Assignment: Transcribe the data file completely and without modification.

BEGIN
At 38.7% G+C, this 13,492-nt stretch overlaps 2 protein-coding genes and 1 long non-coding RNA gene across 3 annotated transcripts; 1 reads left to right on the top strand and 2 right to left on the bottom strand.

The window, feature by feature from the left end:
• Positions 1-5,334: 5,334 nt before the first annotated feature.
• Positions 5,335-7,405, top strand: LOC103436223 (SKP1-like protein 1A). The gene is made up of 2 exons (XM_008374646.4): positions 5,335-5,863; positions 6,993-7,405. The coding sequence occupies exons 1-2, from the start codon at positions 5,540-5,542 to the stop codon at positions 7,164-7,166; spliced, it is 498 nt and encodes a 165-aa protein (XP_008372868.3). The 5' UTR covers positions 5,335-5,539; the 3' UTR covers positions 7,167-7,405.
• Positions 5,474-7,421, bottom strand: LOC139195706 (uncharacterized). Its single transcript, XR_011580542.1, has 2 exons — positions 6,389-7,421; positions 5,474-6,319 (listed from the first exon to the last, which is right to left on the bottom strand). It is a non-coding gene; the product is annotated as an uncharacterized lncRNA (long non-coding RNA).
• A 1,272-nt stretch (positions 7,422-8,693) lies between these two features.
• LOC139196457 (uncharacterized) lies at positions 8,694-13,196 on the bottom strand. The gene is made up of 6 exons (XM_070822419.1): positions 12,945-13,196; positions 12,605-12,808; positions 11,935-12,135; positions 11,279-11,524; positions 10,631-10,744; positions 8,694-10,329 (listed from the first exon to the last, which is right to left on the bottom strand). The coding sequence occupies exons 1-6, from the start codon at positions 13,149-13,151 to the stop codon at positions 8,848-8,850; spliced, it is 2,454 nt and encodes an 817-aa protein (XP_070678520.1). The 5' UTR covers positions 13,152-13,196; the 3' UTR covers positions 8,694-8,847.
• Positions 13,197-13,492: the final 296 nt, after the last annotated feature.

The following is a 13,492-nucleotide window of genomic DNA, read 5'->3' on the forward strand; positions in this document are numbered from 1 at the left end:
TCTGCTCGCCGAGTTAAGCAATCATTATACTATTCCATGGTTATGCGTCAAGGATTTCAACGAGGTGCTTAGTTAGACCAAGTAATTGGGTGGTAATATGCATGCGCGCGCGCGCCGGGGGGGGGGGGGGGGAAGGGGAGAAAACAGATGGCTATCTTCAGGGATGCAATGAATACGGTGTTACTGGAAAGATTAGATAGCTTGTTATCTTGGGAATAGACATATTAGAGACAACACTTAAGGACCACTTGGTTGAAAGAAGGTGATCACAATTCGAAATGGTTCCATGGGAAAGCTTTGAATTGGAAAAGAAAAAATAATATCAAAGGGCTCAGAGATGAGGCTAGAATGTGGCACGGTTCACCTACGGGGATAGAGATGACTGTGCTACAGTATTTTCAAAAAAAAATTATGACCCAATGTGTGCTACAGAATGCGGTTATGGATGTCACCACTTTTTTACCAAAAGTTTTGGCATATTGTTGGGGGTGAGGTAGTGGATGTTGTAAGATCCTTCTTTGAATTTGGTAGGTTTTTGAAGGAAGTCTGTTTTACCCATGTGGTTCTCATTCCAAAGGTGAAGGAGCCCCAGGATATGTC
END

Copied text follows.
At 38.7% G+C, this 13,492-nt stretch overlaps 2 protein-coding genes and 1 long non-coding RNA gene across 3 annotated transcripts; 1 reads left to right on the top strand and 2 right to left on the bottom strand.

The window, feature by feature from the left end:
• Positions 1-5,334: 5,334 nt before the first annotated feature.
• Positions 5,335-7,405, top strand: LOC103436223 (SKP1-like protein 1A). The gene is made up of 2 exons (XM_008374646.4): positions 5,335-5,863; positions 6,993-7,405. The coding sequence occupies exons 1-2, from the start codon at positions 5,540-5,542 to the stop codon at positions 7,164-7,166; spliced, it is 498 nt and encodes a 165-aa protein (XP_008372868.3). The 5' UTR covers positions 5,335-5,539; the 3' UTR covers positions 7,167-7,405.
• Positions 5,474-7,421, bottom strand: LOC139195706 (uncharacterized). Its single transcript, XR_011580542.1, has 2 exons — positions 6,389-7,421; positions 5,474-6,319 (listed from the first exon to the last, which is right to left on the bottom strand). It is a non-coding gene; the product is annotated as an uncharacterized lncRNA (long non-coding RNA).
• A 1,272-nt stretch (positions 7,422-8,693) lies between these two features.
• LOC139196457 (uncharacterized) lies at positions 8,694-13,196 on the bottom strand. The gene is made up of 6 exons (XM_070822419.1): positions 12,945-13,196; positions 12,605-12,808; positions 11,935-12,135; positions 11,279-11,524; positions 10,631-10,744; positions 8,694-10,329 (listed from the first exon to the last, which is right to left on the bottom strand). The coding sequence occupies exons 1-6, from the start codon at positions 13,149-13,151 to the stop codon at positions 8,848-8,850; spliced, it is 2,454 nt and encodes an 817-aa protein (XP_070678520.1). The 5' UTR covers positions 13,152-13,196; the 3' UTR covers positions 8,694-8,847.
• Positions 13,197-13,492: the final 296 nt, after the last annotated feature.

The following is a 13,492-nucleotide window of genomic DNA, read 5'->3' on the forward strand; positions in this document are numbered from 1 at the left end:
TCTGCTCGCCGAGTTAAGCAATCATTATACTATTCCATGGTTATGCGTCAAGGATTTCAACGAGGTGCTTAGTTAGACCAAGTAATTGGGTGGTAATATGCATGCGCGCGCGCGCCGGGGGGGGGGGGGGGGAAGGGGAGAAAACAGATGGCTATCTTCAGGGATGCAATGAATACGGTGTTACTGGAAAGATTAGATAGCTTGTTATCTTGGGAATAGACATATTAGAGACAACACTTAAGGACCACTTGGTTGAAAGAAGGTGATCACAATTCGAAATGGTTCCATGGGAAAGCTTTGAATTGGAAAAGAAAAAATAATATCAAAGGGCTCAGAGATGAGGCTAGAATGTGGCACGGTTCACCTACGGGGATAGAGATGACTGTGCTACAGTATTTTCAAAAAAAAATTATGACCCAATGTGTGCTACAGAATGCGGTTATGGATGTCACCACTTTTTTACCAAAAGTTTTGGCATATTGTTGGGGGTGAGGTAGTGGATGTTGTAAGATCCTTCTTTGAATTTGGTAGGTTTTTGAAGGAAGTCTGTTTTACCCATGTGGTTCTCATTCCAAAGGTGAAGGAGCCCCAGGATATGTC